Arizona Women's Basketball

Arizona Wildcats in WNIT Sweet 16 After Winning Two Postseason Games for First Time Since 1998


In a bold yet endearing display, Arizona’s Aari McDonald, Cate Reese and Destiny Graham took the public-address announcer’s mic after Sunday night’s 64-48 win over Pacific in the second round of the WNIT at McKale Center.

McDonald, Reese and Graham combined for 36 points and 12 assists to go along with a nice public-relations move with McDonald telling the 3,534 in attendance they are the greatest fans in the country and Reese asking them to bring their friends and family Thursday when the Wildcats (20-13) host Idaho (22-11) in the Sweet 16 game at McKale Center.

Reese told them the game was at 6 p.m. It’s actually at 6:30. She may want an early-arriving crowd.

Aari McDonald flirted with a triple-double as she scored 20 points, tied her career-high with 12 rebounds and dished out seven assists. McDonald has 28 20-point games this season. (Arizona Athletics photo)

Graham, a senior, then yelled, “We love you!” like she was a singer ending a rock concert. The crowd, which rose to its feet a few times during the game, gave the atmosphere that kind of feel.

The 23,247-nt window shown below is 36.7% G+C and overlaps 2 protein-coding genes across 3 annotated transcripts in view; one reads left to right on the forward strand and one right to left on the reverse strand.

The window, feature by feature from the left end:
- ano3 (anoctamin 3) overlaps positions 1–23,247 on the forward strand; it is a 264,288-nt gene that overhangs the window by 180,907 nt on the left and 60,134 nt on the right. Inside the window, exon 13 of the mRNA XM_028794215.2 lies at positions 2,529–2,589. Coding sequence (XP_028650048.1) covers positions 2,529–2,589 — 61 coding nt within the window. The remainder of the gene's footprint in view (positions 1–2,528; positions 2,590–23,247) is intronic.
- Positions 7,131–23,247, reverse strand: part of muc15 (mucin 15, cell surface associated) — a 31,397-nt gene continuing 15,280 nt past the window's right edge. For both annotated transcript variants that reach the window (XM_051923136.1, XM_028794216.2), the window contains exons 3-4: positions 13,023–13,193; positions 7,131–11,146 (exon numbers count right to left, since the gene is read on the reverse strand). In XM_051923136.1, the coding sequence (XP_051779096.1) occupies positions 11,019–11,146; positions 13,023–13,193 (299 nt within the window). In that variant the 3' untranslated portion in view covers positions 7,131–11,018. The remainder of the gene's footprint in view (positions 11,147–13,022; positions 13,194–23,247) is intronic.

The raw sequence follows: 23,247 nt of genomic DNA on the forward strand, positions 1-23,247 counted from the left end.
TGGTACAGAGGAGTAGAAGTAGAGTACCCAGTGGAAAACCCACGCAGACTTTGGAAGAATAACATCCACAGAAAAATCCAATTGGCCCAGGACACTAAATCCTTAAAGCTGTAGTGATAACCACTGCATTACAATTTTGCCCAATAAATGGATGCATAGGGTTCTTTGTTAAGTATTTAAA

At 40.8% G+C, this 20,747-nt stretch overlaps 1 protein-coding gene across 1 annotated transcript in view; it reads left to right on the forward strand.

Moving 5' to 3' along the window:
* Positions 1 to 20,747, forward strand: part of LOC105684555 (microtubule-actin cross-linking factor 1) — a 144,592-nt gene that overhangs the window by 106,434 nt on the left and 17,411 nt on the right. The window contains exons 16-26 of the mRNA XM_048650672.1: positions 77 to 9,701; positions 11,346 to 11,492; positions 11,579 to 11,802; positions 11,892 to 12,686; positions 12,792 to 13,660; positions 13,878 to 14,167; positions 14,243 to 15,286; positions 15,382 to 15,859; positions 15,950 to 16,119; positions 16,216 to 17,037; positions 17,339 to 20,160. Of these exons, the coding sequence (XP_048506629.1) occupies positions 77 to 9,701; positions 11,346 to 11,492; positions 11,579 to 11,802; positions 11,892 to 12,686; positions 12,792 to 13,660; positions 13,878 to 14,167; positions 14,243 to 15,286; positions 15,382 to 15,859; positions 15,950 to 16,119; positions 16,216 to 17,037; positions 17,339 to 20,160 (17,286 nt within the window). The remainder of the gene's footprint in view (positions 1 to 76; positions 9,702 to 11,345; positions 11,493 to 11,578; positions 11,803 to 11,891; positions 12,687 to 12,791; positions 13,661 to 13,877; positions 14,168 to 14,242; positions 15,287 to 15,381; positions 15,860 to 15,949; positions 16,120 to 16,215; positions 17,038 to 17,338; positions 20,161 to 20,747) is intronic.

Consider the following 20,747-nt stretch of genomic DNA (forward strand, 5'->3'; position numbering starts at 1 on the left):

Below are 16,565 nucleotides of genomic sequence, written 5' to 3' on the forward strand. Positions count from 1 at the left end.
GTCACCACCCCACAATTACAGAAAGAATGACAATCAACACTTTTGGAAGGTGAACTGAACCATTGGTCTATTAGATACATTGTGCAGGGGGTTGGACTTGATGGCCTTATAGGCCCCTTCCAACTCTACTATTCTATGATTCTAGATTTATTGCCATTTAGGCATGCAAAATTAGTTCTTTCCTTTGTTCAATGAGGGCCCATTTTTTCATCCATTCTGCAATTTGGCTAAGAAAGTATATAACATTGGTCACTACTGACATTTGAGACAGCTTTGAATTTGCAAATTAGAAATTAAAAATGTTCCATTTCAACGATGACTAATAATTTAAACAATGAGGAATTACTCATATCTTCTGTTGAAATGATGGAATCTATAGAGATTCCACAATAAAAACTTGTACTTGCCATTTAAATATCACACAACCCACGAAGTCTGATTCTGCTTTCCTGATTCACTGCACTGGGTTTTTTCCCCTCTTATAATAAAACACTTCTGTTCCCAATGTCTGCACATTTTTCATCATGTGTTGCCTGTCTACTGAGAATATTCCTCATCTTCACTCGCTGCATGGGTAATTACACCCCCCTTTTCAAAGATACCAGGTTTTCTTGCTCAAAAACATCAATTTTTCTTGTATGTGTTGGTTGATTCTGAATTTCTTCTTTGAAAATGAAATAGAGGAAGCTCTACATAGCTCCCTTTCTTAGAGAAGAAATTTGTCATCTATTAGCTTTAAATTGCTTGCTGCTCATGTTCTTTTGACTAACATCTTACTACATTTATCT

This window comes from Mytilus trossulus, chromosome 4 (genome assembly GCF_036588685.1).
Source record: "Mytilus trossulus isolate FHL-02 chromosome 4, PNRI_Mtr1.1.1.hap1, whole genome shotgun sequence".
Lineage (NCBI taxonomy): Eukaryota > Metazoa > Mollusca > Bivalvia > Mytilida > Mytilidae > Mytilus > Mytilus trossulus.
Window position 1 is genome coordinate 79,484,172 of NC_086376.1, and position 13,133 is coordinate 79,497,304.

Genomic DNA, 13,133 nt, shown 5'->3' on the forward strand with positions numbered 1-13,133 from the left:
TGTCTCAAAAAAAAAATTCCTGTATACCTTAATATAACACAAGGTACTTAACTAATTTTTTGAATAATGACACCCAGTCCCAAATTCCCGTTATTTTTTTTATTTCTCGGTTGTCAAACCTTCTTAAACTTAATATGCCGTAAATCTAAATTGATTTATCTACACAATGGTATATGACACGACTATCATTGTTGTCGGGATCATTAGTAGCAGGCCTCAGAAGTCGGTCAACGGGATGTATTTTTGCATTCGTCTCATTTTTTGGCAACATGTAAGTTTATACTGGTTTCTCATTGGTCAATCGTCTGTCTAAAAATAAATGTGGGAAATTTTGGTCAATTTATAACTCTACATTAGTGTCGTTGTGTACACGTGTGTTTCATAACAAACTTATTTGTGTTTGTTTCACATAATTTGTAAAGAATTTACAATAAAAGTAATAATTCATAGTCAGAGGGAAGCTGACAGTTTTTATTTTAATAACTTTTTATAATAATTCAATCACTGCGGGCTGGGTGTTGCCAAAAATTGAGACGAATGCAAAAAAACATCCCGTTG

“It was good for me to tell the fans how much I appreciated them,” McDonald said. “(The turnout) has been amazing (for the first and second round games). We’ve been promoting a lot of fans to come. They’ve been doing a really good job of getting tickets, even alumni are buying tickets so we really appreciate that.

“Just having the fans rally behind us. That’s motivation. That gets us going.”

TOP 10 WNIT CROWDS THIS POSTSEASON

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Arizona has reached 20 wins for the first time since 2010-11 and the Wildcats have won two postseason games for the first time since 1998, when they won two NCAA tournament games at McKale before losing to UConn in the Sweet 16 at Dayton, Ohio.

Adia Barnes, a former standout herself at Arizona with her name hanging from the rafters, knows what it means for talented players to reach out to supporters.

“I had them talk and I thought it would be a good thing to thank the crowd,” the third-year coach said. “People appreciate that when you have your best players out there saying, ‘Thank you, you’re the best fans in America.’ I think it’s meaningful, and they don’t have a problem doing it.